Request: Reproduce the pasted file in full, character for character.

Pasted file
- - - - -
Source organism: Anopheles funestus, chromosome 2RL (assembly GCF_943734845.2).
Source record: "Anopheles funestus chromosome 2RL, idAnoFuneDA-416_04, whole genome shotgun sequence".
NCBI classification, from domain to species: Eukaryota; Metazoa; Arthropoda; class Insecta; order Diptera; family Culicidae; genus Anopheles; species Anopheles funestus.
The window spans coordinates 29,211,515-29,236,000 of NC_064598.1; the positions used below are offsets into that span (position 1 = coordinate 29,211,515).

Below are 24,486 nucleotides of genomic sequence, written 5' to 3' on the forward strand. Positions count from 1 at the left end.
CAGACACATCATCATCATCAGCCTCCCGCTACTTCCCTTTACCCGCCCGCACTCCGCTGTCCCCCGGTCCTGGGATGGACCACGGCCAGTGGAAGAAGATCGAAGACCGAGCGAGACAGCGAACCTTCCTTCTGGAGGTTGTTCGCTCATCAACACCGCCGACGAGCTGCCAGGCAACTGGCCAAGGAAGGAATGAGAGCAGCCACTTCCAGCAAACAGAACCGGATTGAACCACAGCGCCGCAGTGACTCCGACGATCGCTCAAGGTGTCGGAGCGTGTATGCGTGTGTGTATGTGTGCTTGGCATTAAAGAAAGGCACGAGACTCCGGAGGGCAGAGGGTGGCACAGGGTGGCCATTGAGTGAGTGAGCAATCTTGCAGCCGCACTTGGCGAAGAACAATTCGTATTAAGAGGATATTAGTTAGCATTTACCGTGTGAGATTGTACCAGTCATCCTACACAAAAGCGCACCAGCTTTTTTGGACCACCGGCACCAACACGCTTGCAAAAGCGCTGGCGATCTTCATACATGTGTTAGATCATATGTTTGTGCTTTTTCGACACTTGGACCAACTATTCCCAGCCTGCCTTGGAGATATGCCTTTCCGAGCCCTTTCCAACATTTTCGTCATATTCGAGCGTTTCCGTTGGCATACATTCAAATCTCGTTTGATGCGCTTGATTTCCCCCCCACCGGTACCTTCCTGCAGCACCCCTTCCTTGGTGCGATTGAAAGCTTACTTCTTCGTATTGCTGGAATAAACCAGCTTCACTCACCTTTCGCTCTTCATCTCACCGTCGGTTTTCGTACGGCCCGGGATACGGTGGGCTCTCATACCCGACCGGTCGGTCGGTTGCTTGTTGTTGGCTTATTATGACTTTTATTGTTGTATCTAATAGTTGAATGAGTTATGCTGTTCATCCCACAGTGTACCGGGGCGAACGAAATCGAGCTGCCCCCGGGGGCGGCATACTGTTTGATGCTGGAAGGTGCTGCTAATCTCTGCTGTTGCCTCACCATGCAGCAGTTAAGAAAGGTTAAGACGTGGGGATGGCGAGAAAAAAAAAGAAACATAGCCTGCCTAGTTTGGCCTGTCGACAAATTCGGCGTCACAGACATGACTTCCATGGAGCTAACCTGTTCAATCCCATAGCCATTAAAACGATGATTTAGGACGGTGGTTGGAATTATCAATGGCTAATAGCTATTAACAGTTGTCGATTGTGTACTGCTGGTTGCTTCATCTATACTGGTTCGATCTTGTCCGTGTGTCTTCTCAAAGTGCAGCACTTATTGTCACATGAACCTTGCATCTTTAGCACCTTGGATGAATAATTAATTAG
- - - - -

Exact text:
Source organism: Anopheles funestus, chromosome 2RL (assembly GCF_943734845.2).
Source record: "Anopheles funestus chromosome 2RL, idAnoFuneDA-416_04, whole genome shotgun sequence".
NCBI classification, from domain to species: Eukaryota; Metazoa; Arthropoda; class Insecta; order Diptera; family Culicidae; genus Anopheles; species Anopheles funestus.
The window spans coordinates 29,211,515-29,236,000 of NC_064598.1; the positions used below are offsets into that span (position 1 = coordinate 29,211,515).

Below are 24,486 nucleotides of genomic sequence, written 5' to 3' on the forward strand. Positions count from 1 at the left end.
CAGACACATCATCATCATCAGCCTCCCGCTACTTCCCTTTACCCGCCCGCACTCCGCTGTCCCCCGGTCCTGGGATGGACCACGGCCAGTGGAAGAAGATCGAAGACCGAGCGAGACAGCGAACCTTCCTTCTGGAGGTTGTTCGCTCATCAACACCGCCGACGAGCTGCCAGGCAACTGGCCAAGGAAGGAATGAGAGCAGCCACTTCCAGCAAACAGAACCGGATTGAACCACAGCGCCGCAGTGACTCCGACGATCGCTCAAGGTGTCGGAGCGTGTATGCGTGTGTGTATGTGTGCTTGGCATTAAAGAAAGGCACGAGACTCCGGAGGGCAGAGGGTGGCACAGGGTGGCCATTGAGTGAGTGAGCAATCTTGCAGCCGCACTTGGCGAAGAACAATTCGTATTAAGAGGATATTAGTTAGCATTTACCGTGTGAGATTGTACCAGTCATCCTACACAAAAGCGCACCAGCTTTTTTGGACCACCGGCACCAACACGCTTGCAAAAGCGCTGGCGATCTTCATACATGTGTTAGATCATATGTTTGTGCTTTTTCGACACTTGGACCAACTATTCCCAGCCTGCCTTGGAGATATGCCTTTCCGAGCCCTTTCCAACATTTTCGTCATATTCGAGCGTTTCCGTTGGCATACATTCAAATCTCGTTTGATGCGCTTGATTTCCCCCCCACCGGTACCTTCCTGCAGCACCCCTTCCTTGGTGCGATTGAAAGCTTACTTCTTCGTATTGCTGGAATAAACCAGCTTCACTCACCTTTCGCTCTTCATCTCACCGTCGGTTTTCGTACGGCCCGGGATACGGTGGGCTCTCATACCCGACCGGTCGGTCGGTTGCTTGTTGTTGGCTTATTATGACTTTTATTGTTGTATCTAATAGTTGAATGAGTTATGCTGTTCATCCCACAGTGTACCGGGGCGAACGAAATCGAGCTGCCCCCGGGGGCGGCATACTGTTTGATGCTGGAAGGTGCTGCTAATCTCTGCTGTTGCCTCACCATGCAGCAGTTAAGAAAGGTTAAGACGTGGGGATGGCGAGAAAAAAAAAGAAACATAGCCTGCCTAGTTTGGCCTGTCGACAAATTCGGCGTCACAGACATGACTTCCATGGAGCTAACCTGTTCAATCCCATAGCCATTAAAACGATGATTTAGGACGGTGGTTGGAATTATCAATGGCTAATAGCTATTAACAGTTGTCGATTGTGTACTGCTGGTTGCTTCATCTATACTGGTTCGATCTTGTCCGTGTGTCTTCTCAAAGTGCAGCACTTATTGTCACATGAACCTTGCATCTTTAGCACCTTGGATGAATAATTAATTAG